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Thread: Ancient Humans Are The Reason Big Mammals Are Extinct And Mammals Have Shrunk

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    Ancient Humans Are The Reason Big Mammals Are Extinct And Mammals Have Shrunk

    http://www.techtimes.com/articles/22...ave-shrunk.htm

    The size of mammals has shrunk significantly over the last 125,000 years. A new study finds that the blame is entirely on humans for having caused the reduction in the size of mammals.
    As humans made their way out of Africa, the extinction of large animals followed their migrations. This followed when humans settled in the Americas. This was the large place on Earth where big animals were still thriving.

    As humans spread, the size of animals declined. The average body mass of mammals in Eurasia dropped by around half over the course of 100,000 years. In Australia, average mammals' body mass dropped 90 percent over the last 125,000 years. In North America, the average mammal dropped from 216 pounds to 17 pounds.

    The main reason for humans hunting large mammals to extinction was hunger. Large mammals made easier prey for humans. They are able to get more out of a hunt. Large mammals make for larger meals. It's also possible that humans feared the large animals. Due to their size, ancient humans may have perceived them as an existential threat and hunted them.

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     Baltimore1937 (04-25-2018),  kostoffj (04-25-2018),  lukaszM (04-24-2018)

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    Last edited by Baltimore1937; 04-24-2018 at 04:16 PM.

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    I'm rereading an old history text book ("A Brief History of Chinese and Japanese Civilizations") that I managed to not throw out, in which tigers and rhinoceroses are referred to in ancient writings as being out in the neighboring woods there in ancient China of early bronze age. I mean, the last (large) Javan rhino on the continent died just a few years ago in Vietnam. And the Sumatran rhino (small) is just hanging on in Malaysia and maybe elsewhere on the continent where jungles remain. I read elsewhere that Wild elephants were found up to the Yangtze river. An illustration of a carved or bronze tapir is shown from the Waring States era, about 400-200 B.C. I never knew that tapirs were ever found in China. The Malayan Tapir is making its last stand down on the Malayan peninsula today.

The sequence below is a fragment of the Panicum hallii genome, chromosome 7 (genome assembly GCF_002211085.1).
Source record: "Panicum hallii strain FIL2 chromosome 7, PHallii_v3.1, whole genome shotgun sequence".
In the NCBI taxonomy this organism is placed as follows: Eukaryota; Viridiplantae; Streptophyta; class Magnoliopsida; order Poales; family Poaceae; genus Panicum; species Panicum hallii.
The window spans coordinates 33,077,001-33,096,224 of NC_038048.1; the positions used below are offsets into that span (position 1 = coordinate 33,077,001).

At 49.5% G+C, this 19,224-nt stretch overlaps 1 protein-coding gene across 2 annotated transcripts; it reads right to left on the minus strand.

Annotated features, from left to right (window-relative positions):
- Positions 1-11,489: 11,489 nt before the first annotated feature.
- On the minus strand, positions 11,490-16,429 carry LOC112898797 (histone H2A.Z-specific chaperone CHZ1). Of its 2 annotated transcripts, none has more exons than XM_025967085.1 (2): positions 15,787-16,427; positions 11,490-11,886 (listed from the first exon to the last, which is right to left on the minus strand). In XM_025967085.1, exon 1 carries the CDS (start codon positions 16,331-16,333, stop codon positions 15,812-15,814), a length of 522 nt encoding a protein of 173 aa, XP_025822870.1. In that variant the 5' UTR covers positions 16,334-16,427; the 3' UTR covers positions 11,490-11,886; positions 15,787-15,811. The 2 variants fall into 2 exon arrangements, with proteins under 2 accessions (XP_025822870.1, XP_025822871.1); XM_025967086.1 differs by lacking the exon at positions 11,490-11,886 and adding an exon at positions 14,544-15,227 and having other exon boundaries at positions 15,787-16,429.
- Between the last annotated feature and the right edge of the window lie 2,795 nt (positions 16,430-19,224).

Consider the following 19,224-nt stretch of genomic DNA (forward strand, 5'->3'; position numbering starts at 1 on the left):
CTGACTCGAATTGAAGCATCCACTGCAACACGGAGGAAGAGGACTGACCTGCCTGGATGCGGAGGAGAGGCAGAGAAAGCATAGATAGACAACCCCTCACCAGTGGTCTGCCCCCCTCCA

Last edited by Baltimore1937; 04-25-2018 at 06:55 AM.

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    Quote Originally Posted by Baltimore1937 View Post
    I'm rereading an old history text book ("A Brief History of Chinese and Japanese Civilizations") that I managed to not throw out, in which tigers and rhinoceroses are referred to in ancient writings as being out in the neighboring woods there in ancient China of early bronze age. I mean, the last (large) Javan rhino on the continent died just a few years ago in Vietnam. And the Sumatran rhino (small) is just hanging on in Malaysia and maybe elsewhere on the continent where jungles remain. I read elsewhere that Wild elephants were found up to the Yangtze river. An illustration of a carved or bronze tapir is shown from the Waring States era, about 400-200 B.C. I never knew that tapirs were ever found in China. The Malayan Tapir is making its last stand down on the Malayan peninsula today.
    There is also a snippet of a poem, shown in the book, from the Tang dynasty era that points to gibbons screaming in the trees, the poet at the time being somewhere along the Yangtze river. But don't go spending your money looking for gibbons along the Yangtze in this day and age.

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    This is really interesting. Most human-driven changes seem to have negative impacts on the rest of Earth's life. Regardless of how we've been on this planet, however, over 99% of the species that existed on this planet are no more. We, too, might be on our way out. We speak as though the planet will be troubled by our actions, but it is we who will really suffer. The planet will remain. There will be new species who can thrive in the toxic soup we will be leaving behind.

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